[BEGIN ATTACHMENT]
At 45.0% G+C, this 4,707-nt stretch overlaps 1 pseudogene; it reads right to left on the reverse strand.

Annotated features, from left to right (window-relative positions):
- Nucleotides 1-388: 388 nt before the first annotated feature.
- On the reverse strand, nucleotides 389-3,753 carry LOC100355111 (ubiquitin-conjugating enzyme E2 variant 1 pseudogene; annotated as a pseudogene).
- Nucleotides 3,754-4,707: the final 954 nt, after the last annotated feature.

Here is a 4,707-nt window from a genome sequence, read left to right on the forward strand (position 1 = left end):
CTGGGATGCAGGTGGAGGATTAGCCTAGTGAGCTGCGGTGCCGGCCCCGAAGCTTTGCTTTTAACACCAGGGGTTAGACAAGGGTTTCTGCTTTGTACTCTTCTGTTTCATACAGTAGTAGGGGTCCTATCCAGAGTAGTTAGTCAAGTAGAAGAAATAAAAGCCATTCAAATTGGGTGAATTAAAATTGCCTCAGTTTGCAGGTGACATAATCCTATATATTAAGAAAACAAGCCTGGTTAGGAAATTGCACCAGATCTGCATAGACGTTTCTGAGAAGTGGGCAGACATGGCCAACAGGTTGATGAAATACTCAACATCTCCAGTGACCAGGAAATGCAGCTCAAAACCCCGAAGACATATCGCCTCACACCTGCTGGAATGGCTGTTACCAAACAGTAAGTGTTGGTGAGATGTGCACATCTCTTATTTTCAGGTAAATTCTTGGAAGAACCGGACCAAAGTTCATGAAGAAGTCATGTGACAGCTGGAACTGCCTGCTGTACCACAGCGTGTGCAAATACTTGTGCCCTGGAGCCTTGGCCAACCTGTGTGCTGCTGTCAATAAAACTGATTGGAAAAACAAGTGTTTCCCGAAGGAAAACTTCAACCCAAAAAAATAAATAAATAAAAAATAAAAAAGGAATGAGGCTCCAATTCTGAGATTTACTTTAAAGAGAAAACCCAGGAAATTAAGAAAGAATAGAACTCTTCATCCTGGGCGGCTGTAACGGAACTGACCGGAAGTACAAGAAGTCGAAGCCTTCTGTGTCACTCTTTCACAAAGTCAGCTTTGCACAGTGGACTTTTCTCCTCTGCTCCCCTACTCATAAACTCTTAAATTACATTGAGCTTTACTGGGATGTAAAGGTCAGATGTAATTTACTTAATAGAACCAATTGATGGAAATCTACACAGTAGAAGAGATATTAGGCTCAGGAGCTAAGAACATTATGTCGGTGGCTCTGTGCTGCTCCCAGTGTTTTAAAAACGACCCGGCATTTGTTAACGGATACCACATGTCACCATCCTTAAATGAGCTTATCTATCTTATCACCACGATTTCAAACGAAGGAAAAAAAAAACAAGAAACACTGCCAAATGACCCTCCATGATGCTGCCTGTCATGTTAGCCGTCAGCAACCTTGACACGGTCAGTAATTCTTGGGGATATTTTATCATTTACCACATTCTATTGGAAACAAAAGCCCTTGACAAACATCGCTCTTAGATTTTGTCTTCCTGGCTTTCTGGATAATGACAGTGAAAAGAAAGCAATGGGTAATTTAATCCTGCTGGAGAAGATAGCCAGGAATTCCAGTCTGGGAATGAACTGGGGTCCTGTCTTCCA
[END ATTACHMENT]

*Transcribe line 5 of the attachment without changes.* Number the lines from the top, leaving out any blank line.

- Nucleotides 3,754-4,707: the final 954 nt, after the last annotated feature.